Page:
Wed, July 25, 2012
China > China & World

China, U.S. agree to continue human rights dialogue

2012-07-25 19:31:52 GMT2012-07-26 03:31:52(Beijing Time)  Xinhua English

WASHINGTON, July 25 (Xinhua) -- Both China and the United States are willing to continue their talks about human rights on the basis of equality and mutual respect, the Chinese delegation to the latest round of China-U.S. human rights dialogue said here on Wednesday.

Both sides believe that the just-concluded dialogue, held in Washington, D.C. on Monday and Tuesday, was "candid, open and constructive," and helped "improve mutual understanding and reduce misunderstanding," said a statement from the Chinese delegation.

During the talks, the two sides briefed each other on the new progress they have achieved in the human rights field, and exchanged views on issues like international human rights cooperation, the rule of law, freedom of expression, media responsibilities, racial discrimination and discrimination against aboriginals, according to the statement.

The Chinese side introduced its recent efforts to improve legislation, judicial justice and people's livelihood, including amendments to the Criminal Procedure Law, the development of the Internet and grassroots elections, and the expansion of the social security network.

It also expressed hope that the U.S. side will respect China's sovereignty and territorial integrity, existing political and legal systems, and self-chosen development path, and take a comprehensive, objective and unbiased look at China's human rights situation, so as to promote the Sino-U.S. cooperative partnership of mutual respect and mutual benefits for a win-win end.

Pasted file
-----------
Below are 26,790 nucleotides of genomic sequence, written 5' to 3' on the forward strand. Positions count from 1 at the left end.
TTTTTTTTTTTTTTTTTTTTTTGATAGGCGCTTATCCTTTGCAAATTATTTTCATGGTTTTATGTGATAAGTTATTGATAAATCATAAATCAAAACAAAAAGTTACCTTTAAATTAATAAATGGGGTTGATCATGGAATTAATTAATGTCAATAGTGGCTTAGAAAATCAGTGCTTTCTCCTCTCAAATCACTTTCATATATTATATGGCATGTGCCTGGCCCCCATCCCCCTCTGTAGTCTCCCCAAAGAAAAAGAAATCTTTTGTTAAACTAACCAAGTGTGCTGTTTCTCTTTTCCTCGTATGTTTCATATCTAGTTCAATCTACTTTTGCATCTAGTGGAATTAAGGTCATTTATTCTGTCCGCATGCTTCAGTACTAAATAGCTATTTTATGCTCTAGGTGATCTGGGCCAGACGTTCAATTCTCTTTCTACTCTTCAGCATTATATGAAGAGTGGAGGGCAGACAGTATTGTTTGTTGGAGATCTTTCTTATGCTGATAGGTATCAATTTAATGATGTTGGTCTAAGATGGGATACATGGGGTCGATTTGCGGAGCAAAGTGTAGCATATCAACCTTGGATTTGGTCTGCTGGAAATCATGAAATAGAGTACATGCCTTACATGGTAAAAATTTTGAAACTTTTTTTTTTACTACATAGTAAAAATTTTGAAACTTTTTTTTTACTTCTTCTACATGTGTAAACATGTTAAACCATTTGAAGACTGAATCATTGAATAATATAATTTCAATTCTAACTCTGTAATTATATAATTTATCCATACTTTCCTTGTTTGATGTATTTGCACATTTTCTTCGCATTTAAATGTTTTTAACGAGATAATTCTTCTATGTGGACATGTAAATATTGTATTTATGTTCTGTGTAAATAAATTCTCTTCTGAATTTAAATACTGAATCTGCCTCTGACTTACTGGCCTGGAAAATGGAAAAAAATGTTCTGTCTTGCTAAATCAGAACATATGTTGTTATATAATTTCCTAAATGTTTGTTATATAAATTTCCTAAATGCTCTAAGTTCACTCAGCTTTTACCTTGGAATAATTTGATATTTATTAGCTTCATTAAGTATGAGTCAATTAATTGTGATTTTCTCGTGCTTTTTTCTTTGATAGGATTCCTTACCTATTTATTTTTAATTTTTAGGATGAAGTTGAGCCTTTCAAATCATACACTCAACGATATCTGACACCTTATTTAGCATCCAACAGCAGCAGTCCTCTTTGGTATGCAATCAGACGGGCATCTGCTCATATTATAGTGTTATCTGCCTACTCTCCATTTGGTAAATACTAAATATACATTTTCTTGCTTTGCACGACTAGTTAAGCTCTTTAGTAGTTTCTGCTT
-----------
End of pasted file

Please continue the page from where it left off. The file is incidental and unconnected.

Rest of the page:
The U.S. side, among others, elaborated on recent measures to fight racial discrimination. It also spoke positively of China's new progress in the human rights field, and expressed readiness to enhance communication and understanding with the Chinese side on human rights issues through continued dialogue.

The U.S. side is also willing to work with the Chinese side to properly address differences, boost mutual trust, strengthen cooperation, and develop a new pattern of relationship between the two major countries in the world, said the statement from the Chinese delegation.

The two-day dialogue in the U.S. capital was co-chaired by Chen Xu, director-general of the Department of International Organizations and Conferences under the Chinese Foreign Ministry, and Michael Posner, U.S. assistant secretary of state for democracy, human rights and labor.

The previous round of human rights talks between the two countries took place in Beijing in April last year.

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